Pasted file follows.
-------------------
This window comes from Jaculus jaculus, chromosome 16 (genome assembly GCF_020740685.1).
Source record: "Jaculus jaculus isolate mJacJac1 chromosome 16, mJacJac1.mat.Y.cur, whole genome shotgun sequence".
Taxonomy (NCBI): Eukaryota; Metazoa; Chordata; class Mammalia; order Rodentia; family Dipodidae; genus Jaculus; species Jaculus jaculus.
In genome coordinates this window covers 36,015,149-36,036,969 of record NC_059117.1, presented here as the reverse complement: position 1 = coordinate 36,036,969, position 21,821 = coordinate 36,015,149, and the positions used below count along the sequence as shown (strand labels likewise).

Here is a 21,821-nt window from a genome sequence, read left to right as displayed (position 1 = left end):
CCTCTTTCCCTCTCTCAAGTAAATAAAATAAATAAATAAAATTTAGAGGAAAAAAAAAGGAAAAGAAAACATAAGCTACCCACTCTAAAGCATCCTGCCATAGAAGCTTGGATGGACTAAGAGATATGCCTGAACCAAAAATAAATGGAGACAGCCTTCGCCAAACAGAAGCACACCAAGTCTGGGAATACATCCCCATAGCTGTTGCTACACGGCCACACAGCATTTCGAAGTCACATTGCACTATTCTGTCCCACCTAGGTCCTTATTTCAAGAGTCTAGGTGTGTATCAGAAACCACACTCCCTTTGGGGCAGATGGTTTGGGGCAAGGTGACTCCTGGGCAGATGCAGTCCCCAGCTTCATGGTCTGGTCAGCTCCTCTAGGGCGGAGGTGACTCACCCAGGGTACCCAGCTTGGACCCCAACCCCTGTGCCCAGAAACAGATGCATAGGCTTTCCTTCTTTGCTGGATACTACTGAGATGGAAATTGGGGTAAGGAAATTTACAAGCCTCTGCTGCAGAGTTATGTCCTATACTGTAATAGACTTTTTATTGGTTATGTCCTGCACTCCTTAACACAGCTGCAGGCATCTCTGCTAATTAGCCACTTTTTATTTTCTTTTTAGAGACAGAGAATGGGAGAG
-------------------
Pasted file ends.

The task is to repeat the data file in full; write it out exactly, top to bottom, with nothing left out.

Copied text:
This window comes from Jaculus jaculus, chromosome 16 (genome assembly GCF_020740685.1).
Source record: "Jaculus jaculus isolate mJacJac1 chromosome 16, mJacJac1.mat.Y.cur, whole genome shotgun sequence".
Taxonomy (NCBI): Eukaryota; Metazoa; Chordata; class Mammalia; order Rodentia; family Dipodidae; genus Jaculus; species Jaculus jaculus.
In genome coordinates this window covers 36,015,149-36,036,969 of record NC_059117.1, presented here as the reverse complement: position 1 = coordinate 36,036,969, position 21,821 = coordinate 36,015,149, and the positions used below count along the sequence as shown (strand labels likewise).

Here is a 21,821-nt window from a genome sequence, read left to right as displayed (position 1 = left end):
CCTCTTTCCCTCTCTCAAGTAAATAAAATAAATAAATAAAATTTAGAGGAAAAAAAAAGGAAAAGAAAACATAAGCTACCCACTCTAAAGCATCCTGCCATAGAAGCTTGGATGGACTAAGAGATATGCCTGAACCAAAAATAAATGGAGACAGCCTTCGCCAAACAGAAGCACACCAAGTCTGGGAATACATCCCCATAGCTGTTGCTACACGGCCACACAGCATTTCGAAGTCACATTGCACTATTCTGTCCCACCTAGGTCCTTATTTCAAGAGTCTAGGTGTGTATCAGAAACCACACTCCCTTTGGGGCAGATGGTTTGGGGCAAGGTGACTCCTGGGCAGATGCAGTCCCCAGCTTCATGGTCTGGTCAGCTCCTCTAGGGCGGAGGTGACTCACCCAGGGTACCCAGCTTGGACCCCAACCCCTGTGCCCAGAAACAGATGCATAGGCTTTCCTTCTTTGCTGGATACTACTGAGATGGAAATTGGGGTAAGGAAATTTACAAGCCTCTGCTGCAGAGTTATGTCCTATACTGTAATAGACTTTTTATTGGTTATGTCCTGCACTCCTTAACACAGCTGCAGGCATCTCTGCTAATTAGCCACTTTTTATTTTCTTTTTAGAGACAGAGAATGGGAGAG